Censorship at the BYU Store

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A student browses the textbook section in the BYU Store. Some items on the BYU Store's shelves have received controversial comments from students worried about appropriateness. (Elliott Miller)
A student browses the textbook section in the BYU Store. Some items on the BYU Store’s shelves have received controversial comments from students worried about appropriateness. (Elliott Miller)

The BYU Store is no stranger to controversy. It, along with other organizations on campus, often faces difficult situations when it comes to what it sells and promotes.

“We do not want to be in the business of censorship,” said Gordon Brown, sales manager of the BYU Store. “I can just say that we are aware of the fine line that exists between being an academic partner on campus as well as being a partner in BYU’s unique position as a Church school.”

That fine line exists with the “Game of Thrones” book series and DVD collection.

BYU student Matt Cowley wrote a letter to the editor after he found a “Games of Thrones” book set in a clearance bin at the BYU Store in August.

“I know the bookstore would never sell the DVDs of the show, but somehow it is OK to sell the books with the same content?” Cowley asked.

Cowley claimed that not carrying the DVDs but carrying the books lacks consistency, and he asked the store to better manage what it puts on shelves. In response, fellow student Conor Hilton responded and said the BYU Store should not “more heavily police the materials sold” because “appropriateness … should be left up to the readers.”

Brown said there’s a balancing act that takes place between reader popularity and book appropriateness.

“There’s broad interpretation of what’s appropriate.” Brown said.

The BYU Store has several departments, and each department buyer carefully chooses what merchandise will make it to the shelves. Cowley, in his letter, said this was the case for DVDs and music, but the book section could use stricter screening.

“(The book selection) is a lot of the time based on what’s new. We have buyers that go through those releases, and it’s really quite a process,” Brown said. “They’ll often read the book, or portions of it, or they’ll read reviews and decided what makes sense.”

The process proves easier for DVDs because the store can use the film ratings from the Motion Picture Association of America. The store does not carry R-rated DVDs or similar TV ratings, and the store takes caution as to which PG-13 DVDs it stocks.

Brown explained that often books stand on their own and are independent of their film/TV show counterparts.

“(The book) is a creative work made by that author, and it is independent of the movie,” Brown said. “We would most often say that’s fine. It contributes in literary ways where that movie is really a totally different creation.”

The BYU Store receives complaints like Cowley’s regularly, and it takes each one seriously, reviewing on a case-by-case basis.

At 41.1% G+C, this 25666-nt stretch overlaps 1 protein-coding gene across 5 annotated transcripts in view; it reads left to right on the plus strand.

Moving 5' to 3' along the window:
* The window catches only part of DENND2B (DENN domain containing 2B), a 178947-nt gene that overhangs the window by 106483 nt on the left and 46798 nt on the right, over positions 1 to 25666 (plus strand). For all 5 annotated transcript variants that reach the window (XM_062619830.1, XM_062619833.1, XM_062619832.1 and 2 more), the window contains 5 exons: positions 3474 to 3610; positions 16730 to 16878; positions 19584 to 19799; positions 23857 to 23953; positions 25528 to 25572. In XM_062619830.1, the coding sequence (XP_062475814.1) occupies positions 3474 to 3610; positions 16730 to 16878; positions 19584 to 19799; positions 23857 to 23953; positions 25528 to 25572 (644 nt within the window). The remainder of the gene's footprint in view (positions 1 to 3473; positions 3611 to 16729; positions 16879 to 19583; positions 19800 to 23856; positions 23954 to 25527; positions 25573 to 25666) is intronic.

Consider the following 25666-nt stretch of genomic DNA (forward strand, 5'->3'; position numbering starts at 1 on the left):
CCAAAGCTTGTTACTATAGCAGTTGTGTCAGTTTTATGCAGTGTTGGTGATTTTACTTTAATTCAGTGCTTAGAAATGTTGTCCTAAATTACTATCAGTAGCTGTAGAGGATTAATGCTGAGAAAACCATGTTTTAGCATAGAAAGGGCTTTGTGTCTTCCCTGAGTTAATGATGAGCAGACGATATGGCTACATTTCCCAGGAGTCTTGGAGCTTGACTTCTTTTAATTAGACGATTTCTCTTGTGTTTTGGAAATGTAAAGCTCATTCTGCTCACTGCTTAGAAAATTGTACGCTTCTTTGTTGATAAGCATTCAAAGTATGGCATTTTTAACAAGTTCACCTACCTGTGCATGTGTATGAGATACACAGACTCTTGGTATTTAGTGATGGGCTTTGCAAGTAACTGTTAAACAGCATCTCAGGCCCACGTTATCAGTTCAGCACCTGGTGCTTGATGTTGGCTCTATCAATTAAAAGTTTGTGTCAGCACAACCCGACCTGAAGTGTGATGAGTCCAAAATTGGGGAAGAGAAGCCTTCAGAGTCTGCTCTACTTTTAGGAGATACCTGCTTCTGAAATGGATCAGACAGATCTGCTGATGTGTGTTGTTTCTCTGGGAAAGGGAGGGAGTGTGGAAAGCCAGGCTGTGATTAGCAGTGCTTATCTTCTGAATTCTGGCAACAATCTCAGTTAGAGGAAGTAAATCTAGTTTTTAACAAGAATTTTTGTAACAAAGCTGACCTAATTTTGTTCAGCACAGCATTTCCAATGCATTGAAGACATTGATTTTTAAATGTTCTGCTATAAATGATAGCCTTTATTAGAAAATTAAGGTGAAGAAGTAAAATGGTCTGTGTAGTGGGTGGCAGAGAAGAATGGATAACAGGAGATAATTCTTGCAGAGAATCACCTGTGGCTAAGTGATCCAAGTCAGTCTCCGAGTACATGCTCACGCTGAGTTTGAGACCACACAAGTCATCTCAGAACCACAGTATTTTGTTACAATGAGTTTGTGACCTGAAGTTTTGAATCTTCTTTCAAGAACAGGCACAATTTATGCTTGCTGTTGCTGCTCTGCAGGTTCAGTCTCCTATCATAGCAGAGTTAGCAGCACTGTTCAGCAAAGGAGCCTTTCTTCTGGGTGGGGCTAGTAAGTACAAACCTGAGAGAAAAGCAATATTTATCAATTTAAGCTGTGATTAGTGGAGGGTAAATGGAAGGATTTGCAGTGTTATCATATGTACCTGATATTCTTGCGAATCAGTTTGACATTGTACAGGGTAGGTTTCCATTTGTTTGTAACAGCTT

Brown gave an example of a complaint the store received from a professor about the children’s book “Little Black Sambo.” The book was originally written in 1899 about a south Indian boy and does not carry any racial undertones. In later years the word “sambo” was used as a racial slur, and the book was banned in many locations.

Brown said the department buyer wrote the professor a letter explaining how the book was a children’s classic and the store would continue to carry it.

Other items have been taken off the shelves and removed from the BYU Store.

For example, in August, a Hallmark vendor delivered and stocked a shipment in the store containing wedding cards for same-sex couples. The cards were quickly removed, but pictures surfaced on the Internet and the BYU Store responded to the media, citing the Honor Code as grounds for removal.

Other products in the store, like clothing, undergo a high level of scrutiny as well. All fashion apparel purchased for the store is expected to follow Honor Code guidelines. The emblematic clothing, and other products sporting the BYU logo, must first be approved through the licensing office on campus.

“There’s a licensing agent, and his responsibility is to make sure that everything that has a BYU emblem on it represents the university in a positive way,” Brown said.

The same goes for all BYU clothing and products sold at stores like Walmart and Target, which causes some people to wonder how BYU wine glasses ended up at Harmons.

BYU is in a unique position as a university, and many people have charge of protecting that image and position, the BYU Store included. The store doesn’t currently carry the “Game of Thrones” DVD sets, perhaps because the DVDs have a Mature Audience TV rating; but by no means does the BYU Store intend to be the last moral word for students.

“It is really impossible to give you a formula. Each book, product or situation must be weighed based on its own unique significance or contribution,” Brown said.

Students like Cowley can rest assured that any complaints they have will be carefully examined by the BYU Store.

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